Jack’s Lantern – a tale of a Halloween favorite
When people think of Halloween traditions, one of the first things that comes to mind is pumpkin carving.
Every October stores fill with pumpkins, pumpkin patches pop up all over town and candle light pumpkins, known as Jack-o-Lanterns line doorsteps from town to town.
The trend has been around for hundreds of years, originating in Ireland, where beets and turnips were used to carve designs that represented the spirits. Candles were put inside them to ward off the evil spirits from their homes.
Irish immigrants eventually made their way to America in the 1800s, bringing their traditions with them. Pumpkins were found to be much easier and bigger to use than turnips, thus creating the present custom of carving Jack-o-Lanterns every year.
But where did the term “Jack-o-Lantern” come from, and who is Jack?
According to old Irish folklore, an Irish drunk known as “Stingy Jack” invited the Devil to have a drink with him in a local pub. When it came time to pay for their drinks, Jack, being the stingy person he was, didn't want to pay, so he convinced the Devil to turn himself into a coin that he could use to pay their bill. Instead of paying, Jack pocketed the coin next to a silver cross, which blocked the Devil from turning back into his human form. Eventually Jack freed him, but not before making him promise not to take his soul for the next ten years.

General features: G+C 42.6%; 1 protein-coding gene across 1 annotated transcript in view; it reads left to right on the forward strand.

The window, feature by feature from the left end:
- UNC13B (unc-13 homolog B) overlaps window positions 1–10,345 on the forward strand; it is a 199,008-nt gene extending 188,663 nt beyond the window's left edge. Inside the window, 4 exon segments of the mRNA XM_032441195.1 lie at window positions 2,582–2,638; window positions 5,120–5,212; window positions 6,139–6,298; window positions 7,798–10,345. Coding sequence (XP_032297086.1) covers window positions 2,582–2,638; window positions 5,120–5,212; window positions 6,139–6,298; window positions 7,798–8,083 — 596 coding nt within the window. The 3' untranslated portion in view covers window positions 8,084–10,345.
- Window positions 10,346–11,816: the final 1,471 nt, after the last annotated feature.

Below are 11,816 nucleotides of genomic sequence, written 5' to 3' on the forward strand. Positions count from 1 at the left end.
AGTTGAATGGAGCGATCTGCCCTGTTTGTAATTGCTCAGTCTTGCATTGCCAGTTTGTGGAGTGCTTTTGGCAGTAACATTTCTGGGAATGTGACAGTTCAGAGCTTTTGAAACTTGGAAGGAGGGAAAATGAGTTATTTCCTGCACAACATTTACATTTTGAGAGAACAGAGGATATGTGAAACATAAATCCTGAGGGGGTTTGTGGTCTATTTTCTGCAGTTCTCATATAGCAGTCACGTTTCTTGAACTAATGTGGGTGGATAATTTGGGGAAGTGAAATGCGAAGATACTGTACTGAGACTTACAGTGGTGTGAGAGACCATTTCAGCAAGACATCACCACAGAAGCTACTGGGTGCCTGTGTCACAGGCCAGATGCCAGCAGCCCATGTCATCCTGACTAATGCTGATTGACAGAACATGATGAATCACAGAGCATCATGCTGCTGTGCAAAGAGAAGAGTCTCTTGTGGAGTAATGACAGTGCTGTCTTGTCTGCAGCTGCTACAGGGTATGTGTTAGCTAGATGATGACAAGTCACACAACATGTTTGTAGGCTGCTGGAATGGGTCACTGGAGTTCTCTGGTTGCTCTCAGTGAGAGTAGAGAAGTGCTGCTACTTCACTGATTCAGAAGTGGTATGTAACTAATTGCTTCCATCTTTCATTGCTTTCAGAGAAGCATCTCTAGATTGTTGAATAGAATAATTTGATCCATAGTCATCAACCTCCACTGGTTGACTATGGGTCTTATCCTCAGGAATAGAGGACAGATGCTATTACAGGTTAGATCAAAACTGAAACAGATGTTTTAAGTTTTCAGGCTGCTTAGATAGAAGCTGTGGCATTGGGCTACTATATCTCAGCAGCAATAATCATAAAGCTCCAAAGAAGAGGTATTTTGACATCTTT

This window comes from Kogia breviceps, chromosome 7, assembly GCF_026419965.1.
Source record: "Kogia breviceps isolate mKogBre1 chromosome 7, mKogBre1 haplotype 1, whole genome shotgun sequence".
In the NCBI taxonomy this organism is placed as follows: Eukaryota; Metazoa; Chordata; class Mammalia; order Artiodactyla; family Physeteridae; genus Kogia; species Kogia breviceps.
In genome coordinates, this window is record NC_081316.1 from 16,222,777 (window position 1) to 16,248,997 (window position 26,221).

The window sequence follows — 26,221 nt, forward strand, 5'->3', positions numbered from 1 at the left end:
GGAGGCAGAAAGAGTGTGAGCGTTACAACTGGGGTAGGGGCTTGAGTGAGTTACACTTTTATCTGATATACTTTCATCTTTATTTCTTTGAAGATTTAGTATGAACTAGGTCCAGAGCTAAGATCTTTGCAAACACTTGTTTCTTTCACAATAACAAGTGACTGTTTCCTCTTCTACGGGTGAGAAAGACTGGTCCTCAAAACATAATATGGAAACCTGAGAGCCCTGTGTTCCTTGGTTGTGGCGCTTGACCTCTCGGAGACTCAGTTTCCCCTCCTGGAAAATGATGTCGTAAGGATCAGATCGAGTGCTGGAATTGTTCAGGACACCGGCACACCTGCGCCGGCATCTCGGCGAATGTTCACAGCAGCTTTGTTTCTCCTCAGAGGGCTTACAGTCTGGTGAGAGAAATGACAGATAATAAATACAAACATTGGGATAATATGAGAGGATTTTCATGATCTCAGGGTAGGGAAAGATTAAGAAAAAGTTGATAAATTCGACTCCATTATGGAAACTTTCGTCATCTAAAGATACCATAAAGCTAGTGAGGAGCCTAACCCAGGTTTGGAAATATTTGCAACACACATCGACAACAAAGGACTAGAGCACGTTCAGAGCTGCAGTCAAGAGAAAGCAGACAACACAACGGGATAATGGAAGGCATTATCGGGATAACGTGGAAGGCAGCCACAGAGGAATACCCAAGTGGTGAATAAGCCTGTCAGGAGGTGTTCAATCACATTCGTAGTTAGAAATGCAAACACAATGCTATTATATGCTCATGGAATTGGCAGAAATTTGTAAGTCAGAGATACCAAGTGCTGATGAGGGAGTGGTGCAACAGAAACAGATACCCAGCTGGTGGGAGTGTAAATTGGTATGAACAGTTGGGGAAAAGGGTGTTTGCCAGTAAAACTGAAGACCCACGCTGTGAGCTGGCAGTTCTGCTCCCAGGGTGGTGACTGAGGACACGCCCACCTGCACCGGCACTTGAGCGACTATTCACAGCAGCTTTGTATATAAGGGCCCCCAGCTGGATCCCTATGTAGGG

Many years later Jack tricked the Devil again by asking him to climb a tree to fetch an apple for him. Once he was all the way up in the tree, Jack carved a cross into the tree, preventing the Devil from coming down. Once again, Jack made him promise not to take his soul for another ten years. Shortly after Jack died. God would not allow him into Heaven as he was not worthy of entering Heaven's gates. Jack then went to visit the Devil at the gates of Hell, but he wouldn’t allow him in either as he was keeping his promise not to take his soul. Instead, the Devil gave Jack a burning coal from Hell to light his way. It is said that Jack put the burning coal into a carved out turnip to light his way as he roams the earth for all eternity, creating the term “Jack of the Lantern,” which eventually got shortened to the term used today, “Jack-o-Lantern.”